Hello, I'm Mark Pearson. If you've purchased gasoline anytime recently you already know energy prices are on the rise. But other than that, inflation seems to be in check.
**According to Commerce Department, energy prices surged up in March by nearly 6 percent -- the largest single month increase since Hurricanes Rita and Katrina shut-down Gulf Coast refineries. **Outside of energy though, the overall Consumer Price Index increase rose just six-tenths of one percent.
**As for retail prices, the big increase was at the fuel pump, where prices jumped over 3 percent in March. **But overall, Retail Sales rose seven-tenths of one percent. **Those numbers brought out the bulls on Wall Street where the Dow gained more than153 points on Friday.
Optimism abounds in rural America too, where a recent study of nonurban, agriculturally dependent portions of nine states revealed rising farm income is pushing farmland values to record levels.
That's not necessarily good news for those trying to begin a career in agriculture. And this week, the government whet the appetites of those wanting to enter farming, by offering them a larger piece of the pie.
Sec. Mike Johanns, USDA: "We are doing something here today that quite honestly is far beyond anything that has ever been done in a farm bill for beginning farmers."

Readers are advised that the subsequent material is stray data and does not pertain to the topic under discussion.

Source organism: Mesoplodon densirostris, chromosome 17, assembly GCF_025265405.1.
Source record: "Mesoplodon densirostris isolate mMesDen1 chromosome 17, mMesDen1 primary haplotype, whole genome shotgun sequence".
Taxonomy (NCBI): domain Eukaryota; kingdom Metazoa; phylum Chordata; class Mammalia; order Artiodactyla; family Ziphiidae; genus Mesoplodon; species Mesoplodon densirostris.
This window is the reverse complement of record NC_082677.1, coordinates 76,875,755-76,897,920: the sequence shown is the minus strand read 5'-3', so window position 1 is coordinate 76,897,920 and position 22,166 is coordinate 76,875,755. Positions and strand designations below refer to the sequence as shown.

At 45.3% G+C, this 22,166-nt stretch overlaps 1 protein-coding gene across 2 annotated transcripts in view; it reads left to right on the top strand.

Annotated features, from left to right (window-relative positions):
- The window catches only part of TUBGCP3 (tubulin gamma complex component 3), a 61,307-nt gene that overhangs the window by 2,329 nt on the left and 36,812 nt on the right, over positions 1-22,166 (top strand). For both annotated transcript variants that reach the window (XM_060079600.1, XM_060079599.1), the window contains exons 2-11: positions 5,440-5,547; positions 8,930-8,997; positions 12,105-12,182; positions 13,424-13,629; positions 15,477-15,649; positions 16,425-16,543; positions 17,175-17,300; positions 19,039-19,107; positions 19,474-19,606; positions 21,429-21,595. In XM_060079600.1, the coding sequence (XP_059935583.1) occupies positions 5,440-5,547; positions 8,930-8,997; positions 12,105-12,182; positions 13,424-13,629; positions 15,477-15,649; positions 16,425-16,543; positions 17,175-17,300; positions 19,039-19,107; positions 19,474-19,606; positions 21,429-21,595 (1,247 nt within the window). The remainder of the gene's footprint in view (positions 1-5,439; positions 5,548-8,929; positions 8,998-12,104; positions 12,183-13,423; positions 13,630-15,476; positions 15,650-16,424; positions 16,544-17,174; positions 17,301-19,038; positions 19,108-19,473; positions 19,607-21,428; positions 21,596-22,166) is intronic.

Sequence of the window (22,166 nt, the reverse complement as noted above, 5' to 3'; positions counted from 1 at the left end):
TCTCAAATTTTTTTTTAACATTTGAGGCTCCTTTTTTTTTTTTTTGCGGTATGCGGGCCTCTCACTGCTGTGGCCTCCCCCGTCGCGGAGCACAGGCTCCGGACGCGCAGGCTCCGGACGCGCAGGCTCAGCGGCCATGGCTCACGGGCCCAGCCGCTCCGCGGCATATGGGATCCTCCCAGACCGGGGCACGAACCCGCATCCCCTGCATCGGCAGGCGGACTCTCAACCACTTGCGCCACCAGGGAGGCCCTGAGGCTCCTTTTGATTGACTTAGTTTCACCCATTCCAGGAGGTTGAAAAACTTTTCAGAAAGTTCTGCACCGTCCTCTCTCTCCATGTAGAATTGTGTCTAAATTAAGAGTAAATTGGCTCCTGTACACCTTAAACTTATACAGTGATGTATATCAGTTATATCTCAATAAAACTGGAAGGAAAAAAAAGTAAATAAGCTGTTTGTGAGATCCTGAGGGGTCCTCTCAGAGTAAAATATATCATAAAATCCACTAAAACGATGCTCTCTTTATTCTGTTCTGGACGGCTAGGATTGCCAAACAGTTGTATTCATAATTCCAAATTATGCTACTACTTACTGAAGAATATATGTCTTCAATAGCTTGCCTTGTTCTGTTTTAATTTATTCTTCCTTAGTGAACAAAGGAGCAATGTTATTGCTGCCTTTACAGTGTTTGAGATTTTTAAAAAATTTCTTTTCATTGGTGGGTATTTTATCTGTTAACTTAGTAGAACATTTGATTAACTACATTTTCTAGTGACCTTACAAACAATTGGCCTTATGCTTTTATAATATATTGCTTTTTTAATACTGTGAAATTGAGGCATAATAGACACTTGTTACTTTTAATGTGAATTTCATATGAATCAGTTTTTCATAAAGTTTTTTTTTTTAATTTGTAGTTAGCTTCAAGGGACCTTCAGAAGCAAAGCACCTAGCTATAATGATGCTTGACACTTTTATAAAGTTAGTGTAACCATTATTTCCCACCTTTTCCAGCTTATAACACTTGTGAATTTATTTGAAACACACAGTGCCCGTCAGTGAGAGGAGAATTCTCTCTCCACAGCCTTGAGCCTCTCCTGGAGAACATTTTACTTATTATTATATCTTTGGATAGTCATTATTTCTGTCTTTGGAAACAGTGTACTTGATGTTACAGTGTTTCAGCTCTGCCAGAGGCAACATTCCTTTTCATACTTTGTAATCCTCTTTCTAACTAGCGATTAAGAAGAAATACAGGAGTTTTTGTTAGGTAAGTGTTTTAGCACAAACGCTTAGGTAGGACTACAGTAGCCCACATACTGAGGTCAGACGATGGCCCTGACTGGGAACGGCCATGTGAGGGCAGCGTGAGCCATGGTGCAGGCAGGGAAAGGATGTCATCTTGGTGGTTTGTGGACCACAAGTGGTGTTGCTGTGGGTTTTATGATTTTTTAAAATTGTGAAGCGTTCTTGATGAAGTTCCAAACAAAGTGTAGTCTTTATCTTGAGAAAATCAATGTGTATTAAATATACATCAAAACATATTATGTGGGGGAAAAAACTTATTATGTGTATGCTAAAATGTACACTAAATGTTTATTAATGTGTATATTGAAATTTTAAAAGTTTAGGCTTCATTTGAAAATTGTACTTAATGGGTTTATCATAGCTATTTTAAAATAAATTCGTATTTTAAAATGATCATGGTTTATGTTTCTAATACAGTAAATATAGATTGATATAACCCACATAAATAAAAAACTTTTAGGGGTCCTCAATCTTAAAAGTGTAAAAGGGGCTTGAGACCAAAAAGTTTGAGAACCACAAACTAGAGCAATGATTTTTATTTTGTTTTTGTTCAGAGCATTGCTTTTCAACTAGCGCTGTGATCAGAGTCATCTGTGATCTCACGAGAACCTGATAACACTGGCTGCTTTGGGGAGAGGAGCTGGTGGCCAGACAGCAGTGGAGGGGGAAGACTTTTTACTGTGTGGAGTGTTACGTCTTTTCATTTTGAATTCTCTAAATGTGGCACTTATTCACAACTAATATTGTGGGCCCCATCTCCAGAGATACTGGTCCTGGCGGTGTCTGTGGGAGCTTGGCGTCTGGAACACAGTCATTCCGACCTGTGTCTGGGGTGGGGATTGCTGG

USDA Secretary Mike Johanns was at Iowa State University this week to promote his efforts to recruit young people into the farming profession. Johanns said USDA proposals include $250 million in increased payments for those seeking a career in agriculture.
Johanns: "What would that mean? If you are a beginning farmer or rancher and qualify and are raising one of our program crops…we are going to increase your direct payment by 20-percent during the first five years of your farming operation."
While Johanns was pushing for increased financial support for young farmers, some farm-state lawmakers were "drawing a line in the sand" on future legislation.
In recent weeks, congressional agriculture leaders Collin Peterson of Minnesota and Tom Harkin of Iowa have made it clear that Congress designs the 2007 farm bill….not USDA. Extensive discussions and disagreement are expected on a number of farm-related issues including:
- The potential move towards a permanent disaster payment system.
- Farm payment limits to the nation's wealthiest recipients.
- And new competition provisions that attempt to regulate livestock marketing.
The Congressional Budget Office is expected to release a baseline for agriculture programs next month. Early predictions suggest an additional $20 billion will be added for farm bill spending.